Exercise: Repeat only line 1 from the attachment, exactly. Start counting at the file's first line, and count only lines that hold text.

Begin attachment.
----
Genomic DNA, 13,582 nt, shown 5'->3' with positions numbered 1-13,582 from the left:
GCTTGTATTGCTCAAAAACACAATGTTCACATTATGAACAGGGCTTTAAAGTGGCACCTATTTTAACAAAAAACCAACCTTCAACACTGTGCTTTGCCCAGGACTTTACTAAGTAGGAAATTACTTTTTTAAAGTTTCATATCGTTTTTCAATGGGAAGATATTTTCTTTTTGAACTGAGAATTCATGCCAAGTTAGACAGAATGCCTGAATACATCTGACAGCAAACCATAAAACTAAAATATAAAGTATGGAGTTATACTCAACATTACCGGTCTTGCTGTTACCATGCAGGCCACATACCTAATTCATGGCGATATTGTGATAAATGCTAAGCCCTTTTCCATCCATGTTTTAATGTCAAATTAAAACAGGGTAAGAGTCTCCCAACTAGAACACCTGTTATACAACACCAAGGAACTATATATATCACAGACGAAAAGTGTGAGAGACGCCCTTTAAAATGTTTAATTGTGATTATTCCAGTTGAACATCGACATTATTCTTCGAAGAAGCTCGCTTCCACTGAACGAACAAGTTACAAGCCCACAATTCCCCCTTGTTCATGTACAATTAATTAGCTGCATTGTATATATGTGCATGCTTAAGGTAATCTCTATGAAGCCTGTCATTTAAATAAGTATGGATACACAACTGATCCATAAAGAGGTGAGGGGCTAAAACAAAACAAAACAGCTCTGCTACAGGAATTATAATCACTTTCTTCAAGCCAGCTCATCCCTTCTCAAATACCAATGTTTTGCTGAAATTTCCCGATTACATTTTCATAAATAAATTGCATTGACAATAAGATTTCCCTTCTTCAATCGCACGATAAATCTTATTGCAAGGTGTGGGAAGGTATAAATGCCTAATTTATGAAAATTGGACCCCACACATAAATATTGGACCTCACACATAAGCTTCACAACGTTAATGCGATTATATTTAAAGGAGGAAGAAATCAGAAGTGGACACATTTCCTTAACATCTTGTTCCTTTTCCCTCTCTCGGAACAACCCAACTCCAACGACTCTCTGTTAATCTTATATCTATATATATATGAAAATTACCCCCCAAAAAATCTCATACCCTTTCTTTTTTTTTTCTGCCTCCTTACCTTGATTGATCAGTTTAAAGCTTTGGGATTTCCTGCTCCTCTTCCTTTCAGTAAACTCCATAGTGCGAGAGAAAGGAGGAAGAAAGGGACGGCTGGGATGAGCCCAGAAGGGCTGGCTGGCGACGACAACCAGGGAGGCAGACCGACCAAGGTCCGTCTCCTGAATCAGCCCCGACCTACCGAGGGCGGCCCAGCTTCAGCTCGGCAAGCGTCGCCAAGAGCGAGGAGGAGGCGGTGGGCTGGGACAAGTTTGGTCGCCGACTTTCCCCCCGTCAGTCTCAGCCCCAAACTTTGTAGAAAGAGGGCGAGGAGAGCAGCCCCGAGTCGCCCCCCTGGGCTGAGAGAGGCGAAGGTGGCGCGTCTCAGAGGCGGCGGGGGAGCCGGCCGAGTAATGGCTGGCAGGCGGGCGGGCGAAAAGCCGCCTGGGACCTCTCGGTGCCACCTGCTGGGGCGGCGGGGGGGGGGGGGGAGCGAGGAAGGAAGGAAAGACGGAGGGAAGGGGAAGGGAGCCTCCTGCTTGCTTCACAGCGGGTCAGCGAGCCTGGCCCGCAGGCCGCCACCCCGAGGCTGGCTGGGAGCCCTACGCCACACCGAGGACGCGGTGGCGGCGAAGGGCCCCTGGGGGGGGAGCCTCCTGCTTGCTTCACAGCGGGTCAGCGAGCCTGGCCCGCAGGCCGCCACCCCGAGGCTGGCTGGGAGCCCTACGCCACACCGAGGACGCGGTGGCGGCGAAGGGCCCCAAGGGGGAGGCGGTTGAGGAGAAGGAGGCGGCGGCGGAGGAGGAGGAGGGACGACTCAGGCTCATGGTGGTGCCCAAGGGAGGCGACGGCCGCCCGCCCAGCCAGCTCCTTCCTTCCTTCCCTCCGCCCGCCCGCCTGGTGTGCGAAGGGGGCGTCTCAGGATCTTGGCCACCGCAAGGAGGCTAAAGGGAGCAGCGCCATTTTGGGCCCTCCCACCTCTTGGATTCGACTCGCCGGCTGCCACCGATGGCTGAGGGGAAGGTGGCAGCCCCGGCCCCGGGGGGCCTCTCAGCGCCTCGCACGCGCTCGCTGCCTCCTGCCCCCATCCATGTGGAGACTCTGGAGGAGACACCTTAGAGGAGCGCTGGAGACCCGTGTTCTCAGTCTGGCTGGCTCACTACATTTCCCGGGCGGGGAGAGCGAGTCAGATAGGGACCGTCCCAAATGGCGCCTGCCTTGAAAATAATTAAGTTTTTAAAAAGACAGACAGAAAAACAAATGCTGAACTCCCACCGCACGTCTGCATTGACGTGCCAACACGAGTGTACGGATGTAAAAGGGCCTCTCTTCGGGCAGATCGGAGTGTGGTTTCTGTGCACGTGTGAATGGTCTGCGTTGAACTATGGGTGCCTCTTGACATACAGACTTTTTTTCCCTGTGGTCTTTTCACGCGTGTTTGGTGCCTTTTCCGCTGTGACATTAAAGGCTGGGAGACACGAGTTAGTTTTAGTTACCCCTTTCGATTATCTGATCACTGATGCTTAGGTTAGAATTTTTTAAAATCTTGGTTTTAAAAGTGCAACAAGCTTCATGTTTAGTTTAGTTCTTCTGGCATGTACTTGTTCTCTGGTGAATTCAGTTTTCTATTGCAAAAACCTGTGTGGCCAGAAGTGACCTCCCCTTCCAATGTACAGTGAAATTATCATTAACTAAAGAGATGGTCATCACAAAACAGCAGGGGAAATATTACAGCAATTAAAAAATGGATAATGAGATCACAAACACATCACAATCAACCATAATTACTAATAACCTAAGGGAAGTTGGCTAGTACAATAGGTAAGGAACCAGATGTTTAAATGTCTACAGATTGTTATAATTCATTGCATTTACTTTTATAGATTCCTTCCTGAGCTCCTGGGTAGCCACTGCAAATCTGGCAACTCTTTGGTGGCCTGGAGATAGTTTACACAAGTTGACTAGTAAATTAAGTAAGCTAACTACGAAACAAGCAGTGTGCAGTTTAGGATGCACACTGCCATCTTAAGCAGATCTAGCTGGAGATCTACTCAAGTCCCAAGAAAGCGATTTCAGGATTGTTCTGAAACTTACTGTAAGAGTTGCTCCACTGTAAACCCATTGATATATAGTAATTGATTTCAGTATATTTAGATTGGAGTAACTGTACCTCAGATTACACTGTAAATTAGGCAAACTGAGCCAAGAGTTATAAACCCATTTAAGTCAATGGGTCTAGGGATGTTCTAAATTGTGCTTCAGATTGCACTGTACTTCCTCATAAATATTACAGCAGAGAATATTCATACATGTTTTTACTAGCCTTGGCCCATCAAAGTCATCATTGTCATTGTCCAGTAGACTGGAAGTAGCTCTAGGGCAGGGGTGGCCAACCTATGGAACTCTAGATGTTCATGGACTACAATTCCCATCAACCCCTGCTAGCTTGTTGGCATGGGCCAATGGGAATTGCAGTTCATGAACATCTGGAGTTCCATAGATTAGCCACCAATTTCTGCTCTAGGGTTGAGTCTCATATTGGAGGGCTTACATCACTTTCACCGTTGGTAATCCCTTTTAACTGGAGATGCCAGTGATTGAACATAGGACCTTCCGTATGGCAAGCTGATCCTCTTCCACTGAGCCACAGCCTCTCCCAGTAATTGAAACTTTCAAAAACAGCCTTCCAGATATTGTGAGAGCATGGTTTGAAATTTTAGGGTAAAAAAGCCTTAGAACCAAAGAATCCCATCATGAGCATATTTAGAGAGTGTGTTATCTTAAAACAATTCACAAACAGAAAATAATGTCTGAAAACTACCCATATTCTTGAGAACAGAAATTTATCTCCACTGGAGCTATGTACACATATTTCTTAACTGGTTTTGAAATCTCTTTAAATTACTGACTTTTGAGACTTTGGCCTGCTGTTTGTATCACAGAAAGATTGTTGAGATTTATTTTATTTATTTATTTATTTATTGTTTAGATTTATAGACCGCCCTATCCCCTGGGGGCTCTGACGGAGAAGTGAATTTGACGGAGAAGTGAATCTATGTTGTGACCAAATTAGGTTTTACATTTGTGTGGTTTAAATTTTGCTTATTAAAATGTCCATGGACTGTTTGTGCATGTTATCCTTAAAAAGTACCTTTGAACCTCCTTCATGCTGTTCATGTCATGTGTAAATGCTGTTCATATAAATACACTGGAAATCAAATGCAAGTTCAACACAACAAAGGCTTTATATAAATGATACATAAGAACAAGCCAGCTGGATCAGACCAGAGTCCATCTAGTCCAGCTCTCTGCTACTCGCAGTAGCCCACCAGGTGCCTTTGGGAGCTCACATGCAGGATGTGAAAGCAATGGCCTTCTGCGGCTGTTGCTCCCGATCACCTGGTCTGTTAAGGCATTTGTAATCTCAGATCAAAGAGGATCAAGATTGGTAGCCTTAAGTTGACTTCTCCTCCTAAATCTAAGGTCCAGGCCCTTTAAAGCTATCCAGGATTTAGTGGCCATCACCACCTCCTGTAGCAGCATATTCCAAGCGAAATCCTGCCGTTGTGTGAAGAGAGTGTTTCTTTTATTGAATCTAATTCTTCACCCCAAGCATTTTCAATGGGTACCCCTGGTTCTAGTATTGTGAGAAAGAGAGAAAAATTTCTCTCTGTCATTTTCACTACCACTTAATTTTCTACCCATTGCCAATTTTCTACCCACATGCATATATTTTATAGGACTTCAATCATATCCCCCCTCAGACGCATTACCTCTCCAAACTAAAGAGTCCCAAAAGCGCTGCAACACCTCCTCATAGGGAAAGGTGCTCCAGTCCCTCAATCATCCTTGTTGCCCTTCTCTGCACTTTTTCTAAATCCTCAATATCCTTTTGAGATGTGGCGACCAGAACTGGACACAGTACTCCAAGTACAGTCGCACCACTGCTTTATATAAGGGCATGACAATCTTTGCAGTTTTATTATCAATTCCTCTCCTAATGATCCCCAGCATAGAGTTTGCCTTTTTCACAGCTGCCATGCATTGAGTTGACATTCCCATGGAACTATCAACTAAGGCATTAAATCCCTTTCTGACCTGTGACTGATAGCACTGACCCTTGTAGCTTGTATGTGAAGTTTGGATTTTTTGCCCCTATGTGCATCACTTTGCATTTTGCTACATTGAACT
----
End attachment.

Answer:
Genomic DNA, 13,582 nt, shown 5'->3' with positions numbered 1-13,582 from the left: